Posts Tagged ‘t’shuva’

 

So My Soul May Sing

Posted on: September 15th, 2018 by Alden No Comments

Repentance frees the soul. Then, we can sing to G-d with complete joy. This music debuted at S’lichot Services at Rodeph Shalom, Philadelphia, in 2017 and was released this week as a music video for this year’s Yamim Nora’im. The Hebrew is from Psalm 30. “So that my soul may sing hymns to you endlessly, Adonai my God, I will thank you forever (Psalm 30:13).” The video features the composers, Cantor Erin Frankel and AJ Luca.

So My Soul May Sing
Lyrics: Alden Solovy
Music: Cantor Erin Frankel, AJ Luca

What we hope
What we dream,
Our dearest prayers,
Can’t be broken.

What we deny,
What we discard,
Our deepest fears,
Can’t be spoken.

But our love,
And our joy,
With our hearts,
Can be woken…

To You, to You, to You.

,לְמַעַן יְזַמֶּרְךָ כָבוֹד וְלֹא יִדֹּם
,לְמַעַן יְזַמֶּרְךָ כָבוֹד וְלֹא יִדֹּם
.יהוה אֱלֹהַי לְעוֹלָם אוֹדֶךָּ

L’ma’an y’za-mer-cha cha-vod v’lo yi-dom
L’ma’an y’za-mer-cha cha-vod v’lo yi-dom
Adonai Elohai L’o-lam O-de-ka.

Let Your love,
And Your joy,
From Your heart,
Be my emotion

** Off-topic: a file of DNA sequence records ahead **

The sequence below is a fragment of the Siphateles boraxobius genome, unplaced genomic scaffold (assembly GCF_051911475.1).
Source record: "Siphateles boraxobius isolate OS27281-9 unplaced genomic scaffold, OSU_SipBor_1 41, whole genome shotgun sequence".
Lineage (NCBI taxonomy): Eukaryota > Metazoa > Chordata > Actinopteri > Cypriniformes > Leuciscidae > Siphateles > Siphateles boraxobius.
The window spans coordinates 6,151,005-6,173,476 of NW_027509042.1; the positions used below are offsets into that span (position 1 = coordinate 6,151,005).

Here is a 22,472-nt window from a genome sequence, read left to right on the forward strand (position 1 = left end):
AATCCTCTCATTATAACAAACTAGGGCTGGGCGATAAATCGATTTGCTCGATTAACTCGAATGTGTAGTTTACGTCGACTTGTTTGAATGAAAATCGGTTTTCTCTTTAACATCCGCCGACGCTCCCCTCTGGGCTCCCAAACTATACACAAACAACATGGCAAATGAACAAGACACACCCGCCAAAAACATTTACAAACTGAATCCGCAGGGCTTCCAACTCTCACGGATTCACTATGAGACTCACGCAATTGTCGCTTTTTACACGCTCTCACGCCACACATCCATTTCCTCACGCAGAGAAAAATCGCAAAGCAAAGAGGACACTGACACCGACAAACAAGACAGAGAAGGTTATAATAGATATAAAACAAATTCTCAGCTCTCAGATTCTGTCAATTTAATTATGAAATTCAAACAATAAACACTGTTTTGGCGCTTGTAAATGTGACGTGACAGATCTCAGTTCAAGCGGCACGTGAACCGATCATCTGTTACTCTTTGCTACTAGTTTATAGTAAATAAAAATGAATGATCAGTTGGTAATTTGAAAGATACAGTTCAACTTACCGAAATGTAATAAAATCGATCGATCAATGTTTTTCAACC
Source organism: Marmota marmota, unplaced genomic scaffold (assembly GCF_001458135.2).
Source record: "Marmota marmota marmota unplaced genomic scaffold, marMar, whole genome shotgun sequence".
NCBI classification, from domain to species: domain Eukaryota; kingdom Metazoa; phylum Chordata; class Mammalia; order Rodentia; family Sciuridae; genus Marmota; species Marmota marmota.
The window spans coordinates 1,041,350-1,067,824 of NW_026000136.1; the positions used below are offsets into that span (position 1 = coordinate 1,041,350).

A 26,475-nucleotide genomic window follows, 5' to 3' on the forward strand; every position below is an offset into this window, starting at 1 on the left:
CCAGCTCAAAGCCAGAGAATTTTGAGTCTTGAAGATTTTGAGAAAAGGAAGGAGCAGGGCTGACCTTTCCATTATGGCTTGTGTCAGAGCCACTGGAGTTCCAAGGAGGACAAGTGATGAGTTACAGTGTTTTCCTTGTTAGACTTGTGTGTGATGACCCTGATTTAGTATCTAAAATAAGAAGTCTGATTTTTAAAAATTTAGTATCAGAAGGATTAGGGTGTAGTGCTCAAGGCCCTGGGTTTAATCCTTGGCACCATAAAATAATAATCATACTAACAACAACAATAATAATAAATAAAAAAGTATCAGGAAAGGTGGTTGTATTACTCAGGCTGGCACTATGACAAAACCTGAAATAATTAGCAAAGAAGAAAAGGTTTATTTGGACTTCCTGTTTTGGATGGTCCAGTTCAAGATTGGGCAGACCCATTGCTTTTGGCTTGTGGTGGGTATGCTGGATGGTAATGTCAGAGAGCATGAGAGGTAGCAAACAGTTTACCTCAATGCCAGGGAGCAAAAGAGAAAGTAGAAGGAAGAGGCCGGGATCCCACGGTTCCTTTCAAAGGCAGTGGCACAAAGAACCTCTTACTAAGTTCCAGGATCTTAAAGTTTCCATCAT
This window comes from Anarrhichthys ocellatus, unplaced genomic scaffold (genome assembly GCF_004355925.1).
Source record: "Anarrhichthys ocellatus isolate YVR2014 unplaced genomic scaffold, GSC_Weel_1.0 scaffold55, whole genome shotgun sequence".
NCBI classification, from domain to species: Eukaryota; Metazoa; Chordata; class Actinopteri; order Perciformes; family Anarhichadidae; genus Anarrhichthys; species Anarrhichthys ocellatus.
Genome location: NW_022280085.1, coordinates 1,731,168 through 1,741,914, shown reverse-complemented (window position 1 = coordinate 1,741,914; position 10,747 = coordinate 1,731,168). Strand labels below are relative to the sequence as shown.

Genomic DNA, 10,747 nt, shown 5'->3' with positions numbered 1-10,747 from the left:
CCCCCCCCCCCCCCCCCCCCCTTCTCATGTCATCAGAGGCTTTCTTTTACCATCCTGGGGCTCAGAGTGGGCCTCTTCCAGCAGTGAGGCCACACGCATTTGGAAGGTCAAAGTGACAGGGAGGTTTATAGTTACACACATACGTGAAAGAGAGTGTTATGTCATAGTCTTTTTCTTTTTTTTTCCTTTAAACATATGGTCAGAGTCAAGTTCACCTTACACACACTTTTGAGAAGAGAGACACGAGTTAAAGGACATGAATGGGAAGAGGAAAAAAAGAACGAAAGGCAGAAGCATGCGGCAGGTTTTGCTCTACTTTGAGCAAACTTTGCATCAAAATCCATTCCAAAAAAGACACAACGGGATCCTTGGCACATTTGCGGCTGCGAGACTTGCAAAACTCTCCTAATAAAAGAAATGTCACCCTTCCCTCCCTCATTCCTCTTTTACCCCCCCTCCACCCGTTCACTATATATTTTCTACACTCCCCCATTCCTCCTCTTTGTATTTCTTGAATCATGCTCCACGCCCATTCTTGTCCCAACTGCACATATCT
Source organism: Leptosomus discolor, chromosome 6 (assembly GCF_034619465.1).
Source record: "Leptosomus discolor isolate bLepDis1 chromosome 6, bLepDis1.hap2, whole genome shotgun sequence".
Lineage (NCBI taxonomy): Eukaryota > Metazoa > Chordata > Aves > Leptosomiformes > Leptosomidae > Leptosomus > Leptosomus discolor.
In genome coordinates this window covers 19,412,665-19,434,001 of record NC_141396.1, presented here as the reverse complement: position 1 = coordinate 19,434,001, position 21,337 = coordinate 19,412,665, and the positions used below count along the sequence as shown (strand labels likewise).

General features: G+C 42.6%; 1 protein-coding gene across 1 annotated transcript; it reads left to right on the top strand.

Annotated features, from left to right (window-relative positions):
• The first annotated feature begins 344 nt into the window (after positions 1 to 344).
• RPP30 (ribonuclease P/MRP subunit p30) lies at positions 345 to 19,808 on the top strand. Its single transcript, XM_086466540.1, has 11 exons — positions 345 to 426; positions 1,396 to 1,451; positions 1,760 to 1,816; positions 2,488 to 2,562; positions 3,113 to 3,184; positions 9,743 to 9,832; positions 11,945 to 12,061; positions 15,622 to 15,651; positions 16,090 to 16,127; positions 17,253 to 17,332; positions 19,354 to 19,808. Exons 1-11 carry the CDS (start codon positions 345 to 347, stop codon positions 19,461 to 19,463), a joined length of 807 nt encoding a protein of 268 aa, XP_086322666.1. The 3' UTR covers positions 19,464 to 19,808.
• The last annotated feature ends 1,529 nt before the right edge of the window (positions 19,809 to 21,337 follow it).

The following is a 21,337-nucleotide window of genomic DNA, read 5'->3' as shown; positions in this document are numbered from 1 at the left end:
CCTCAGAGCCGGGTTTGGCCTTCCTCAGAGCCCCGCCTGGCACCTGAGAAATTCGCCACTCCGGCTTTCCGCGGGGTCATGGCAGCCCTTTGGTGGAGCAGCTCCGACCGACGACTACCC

So my soul
And my voice
Will rise up
To be spoken.

To You, to You, to You.

,לְמַעַן יְזַמֶּרְךָ כָבוֹד וְלֹא יִדֹּם
,לְמַעַן יְזַמֶּרְךָ כָבוֹד וְלֹא יִדֹּם
.יהוה אֱלֹהַי לְעוֹלָם אוֹדֶךָּ

L’ma’an y’za-mer-cha cha-vod v’lo yi-dom
L’ma’an y’za-mer-cha cha-vod v’lo yi-dom
Adonai Elohai L’o-lam O-de-ka.

So the weight
Of these wrongs
That I’ve done
Won’t define me.

While the pain
Of these sins
That I recall
Won’t confine me.

,לְמַעַן יְזַמֶּרְךָ כָבוֹד וְלֹא יִדֹּם
,לְמַעַן יְזַמֶּרְךָ כָבוֹד וְלֹא יִדֹּם
.יהוה אֱלֹהַי לְעוֹלָם אוֹדֶךָּ

L’ma’an y’za-mer-cha cha-vod v’lo yi-dom
L’ma’an y’za-mer-cha cha-vod v’lo yi-dom
Adonai Elohai L’o-lam O-de-ka.

What we hope,
What we dream,
Our dearest prayers,
Can’t be broken.

Lyrics © 2017 Alden Solovy and tobendlight.com. All rights reserved.
Music © 2017 Erin Frankel and AJ Luca. All rights reserved.

Postscript: With my deep love and affection for Erin and AJ. In friendship with the clergy team at Congregation Rodeph Shalom — Erin, Rabbi Jill Maderer and Rabbi Eli Freedman — and gratitude for their ongoing support of my work. In appreciation of the Lee Stanley Music Fund for making the music and the video possible.

Please check out my ELItalk video, “Falling in Love with Prayer,” and This Grateful Heart: Psalms and Prayers for a New Day. For reprint permissions and usage guidelines and reprint permissions, see “Share the Prayer!” To receive my latest prayers via email, please subscribe (on the home page). You can also connect on Facebook and Twitter.

Photo Source: Congregation Rodeph Shalom

Ki Tisa 5775: Dust and Water

Posted on: March 3rd, 2015 by Alden No Comments